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Crossing the island of Java

  Before the rainy season in Indonesia has subsided, I am going to Java. Indonesia is a very mature tourist country, but after reading a lot of introductions about malaria, dysentery, and dengue fever, I suddenly understood the inexplicable fear of the Central Plains people in the history books about the “land of miasma” in the south.
  Of course, this ignorant panic slowly subsided as I went deeper into Java. In more than ten days, I traversed the most populous island in the world, and stumbled to complete the “adult ceremony” of my travel career.
The heart of the “Island of Ten Thousand Islands”

  The plane landed at Soekarno-Hatta International Airport on the outskirts of Jakarta, named after Indonesia’s founding President Sukarno and Vice President Mohammad Hatta.

  Napoleon tried to use Java as a base to cut off sea trade between Britain and East Asia.

  Indonesia is a sprawling archipelago consisting of more than 17,000 islands, with more than 300 ethnic groups speaking more than 700 languages. In 1945, Sukarno declared that the archipelago was freed from Japanese rule and rebuilt as a new country based on the former Dutch colonial scope. Therefore, even if Sukarno finally failed in the political arena, the capital airport was still named after him.
  I followed the flow of arrivals to the notorious entry point — Indonesia’s ubiquitous corruption was as famous as its extreme cultural diversity on early traveler forums. The immigration officer glanced slyly at my passport, briefly asked about my itinerary, and let me through. The sudden success was a brief moment of joy, but I was soon lost in the frenzy and hustle and bustle of Jakarta.
  The old town built by the colonists was called “Batavia”. In 1619, the Dutch East India Company began to operate this part of the northwest coast of Java Island, which established Jakarta’s political status today. Today, several important attractions here, including the National Bank Museum and the Wayang Opera Museum, have been turned into symbols of national unity. In fact, even just a few decades ago, Jakarta’s decrees were often beyond the reach of those remote islands, and wayang opera (that is, local shadow play) is more like a Java and Bali tradition than a culture common to tens of thousands of islands. memory.
  ”Diversity and unity” is the motto on Indonesia’s national emblem. Sukarno and Suharto emigrated from Java to all parts of the country and dispatched a large number of Javanese officials. At the same time, people from all over Indonesia also immigrated to Java to seek better education and development opportunities. Over several generations, Jakarta has become a quintessential “Asian capital”.
  When the Dutch left, Batavia was a mere 600,000 people, but today, more than 30 million people live here, making it the second-largest metropolitan area in the world after Tokyo. Jakarta does not have the cobweb-like rail transit system of Tokyo. In addition to the manic motorcycle army, the highways in and out of the main city and the few suburban railways are daunting during the morning and evening rush hours every day.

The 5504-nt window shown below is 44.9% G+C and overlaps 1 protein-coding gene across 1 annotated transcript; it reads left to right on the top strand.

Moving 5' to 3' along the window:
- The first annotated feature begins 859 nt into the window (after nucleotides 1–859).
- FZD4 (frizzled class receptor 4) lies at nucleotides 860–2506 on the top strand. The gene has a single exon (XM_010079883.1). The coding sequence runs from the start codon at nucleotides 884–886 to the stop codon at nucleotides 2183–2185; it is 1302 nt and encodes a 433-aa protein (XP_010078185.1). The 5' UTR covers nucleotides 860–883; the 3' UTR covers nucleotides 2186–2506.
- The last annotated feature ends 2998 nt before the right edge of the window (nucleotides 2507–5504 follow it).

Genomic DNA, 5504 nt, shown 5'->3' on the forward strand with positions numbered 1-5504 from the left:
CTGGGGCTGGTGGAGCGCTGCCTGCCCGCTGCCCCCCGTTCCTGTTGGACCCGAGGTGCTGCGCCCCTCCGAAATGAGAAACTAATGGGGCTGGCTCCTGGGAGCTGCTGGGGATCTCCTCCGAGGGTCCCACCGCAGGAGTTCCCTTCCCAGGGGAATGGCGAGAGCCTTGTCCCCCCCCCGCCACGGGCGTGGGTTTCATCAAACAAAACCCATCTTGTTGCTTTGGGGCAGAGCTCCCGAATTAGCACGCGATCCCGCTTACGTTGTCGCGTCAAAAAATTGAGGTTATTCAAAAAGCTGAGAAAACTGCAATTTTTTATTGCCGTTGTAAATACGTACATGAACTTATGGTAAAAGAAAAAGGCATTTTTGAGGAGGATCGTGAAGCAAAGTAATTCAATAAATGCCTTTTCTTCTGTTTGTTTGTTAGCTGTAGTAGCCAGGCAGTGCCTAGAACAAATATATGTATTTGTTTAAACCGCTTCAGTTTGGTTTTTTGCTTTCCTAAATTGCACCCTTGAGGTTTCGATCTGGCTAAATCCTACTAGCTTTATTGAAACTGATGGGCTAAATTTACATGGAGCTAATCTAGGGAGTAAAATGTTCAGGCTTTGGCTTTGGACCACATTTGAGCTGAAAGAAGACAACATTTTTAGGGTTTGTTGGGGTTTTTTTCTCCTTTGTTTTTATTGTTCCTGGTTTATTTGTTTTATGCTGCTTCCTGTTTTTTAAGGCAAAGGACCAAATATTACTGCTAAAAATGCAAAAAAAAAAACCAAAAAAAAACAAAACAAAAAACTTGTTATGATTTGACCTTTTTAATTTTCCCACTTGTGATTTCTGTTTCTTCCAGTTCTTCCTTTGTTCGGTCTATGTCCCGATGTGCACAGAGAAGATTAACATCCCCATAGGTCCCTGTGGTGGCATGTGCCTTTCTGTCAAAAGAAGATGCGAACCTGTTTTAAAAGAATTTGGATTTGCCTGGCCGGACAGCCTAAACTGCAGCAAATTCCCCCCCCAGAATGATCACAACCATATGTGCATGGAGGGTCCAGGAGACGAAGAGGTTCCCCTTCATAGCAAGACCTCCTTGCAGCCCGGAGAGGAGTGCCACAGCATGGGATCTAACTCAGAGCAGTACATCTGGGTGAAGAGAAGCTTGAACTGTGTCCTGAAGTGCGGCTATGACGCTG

Jakarta was a terrifying city for me, who had little overseas travel experience at the time. Zebra crossings only appear in the most prosperous areas of the new city or the old city, and the locals walk through them calmly, but every time I want to cross the road, I can only wait for the locals who may come out at any time by the side of the road. I even sighed to my friends that crossing the road in Jakarta is one of the most exciting travel experiences in Indonesia.
  And the sense of order in this chaos is actually one of the most fascinating parts of Indonesia.
the crossroads of the world

  Java Island has the most complete infrastructure in Indonesia: smooth roads, dense airports, and one of the few railways in the country. I was waiting for the train to Bogor at Cawang station on the southern outskirts of Jakarta. The platform was bustling with people from Jakarta rushing to visit Bogor for family or a short holiday on weekends.

Indonesian National Independence Monument in the center of Jakarta

Wayang Opera Museum

  The small city of Bogor is located about 80 kilometers south of Jakarta. It was once the capital of the Sunda Kingdom and belonged to the sphere of influence of Hinduism. Today, the most famous attraction in Bogor is the Bogor Botanical Garden established by the colonists in the city center. But I came to Bogor Botanical Garden just to find the Mrs. Raffles Memorial Pavilion. In the hinterland of the former Dutch East Indies, there is such an English-style building, which is really intriguing.
  The island of Java, which guards the eastern mouth of the Sunda Strait and the Malacca Strait, has historically been an important crossroads for global maritime trade. Even the spread of Islam on the island is related to the strong business atmosphere here. People who have the same religious beliefs, participate in worship and prayer together, and it is most convenient for unfamiliar traders to open up common topics.
  On the last day of the 18th century, the once-prosperous Dutch East India Company collapsed, and the French and British tried to bring Java into their sphere of influence one after another. Napoleon tried to use Java as a base to cut off sea trade between Britain and East Asia. It was against this background that the British Raffles showed his skills, defeated the Dutch and French armies on the island, and maintained the sea lifeline for the empire on which the sun never sets.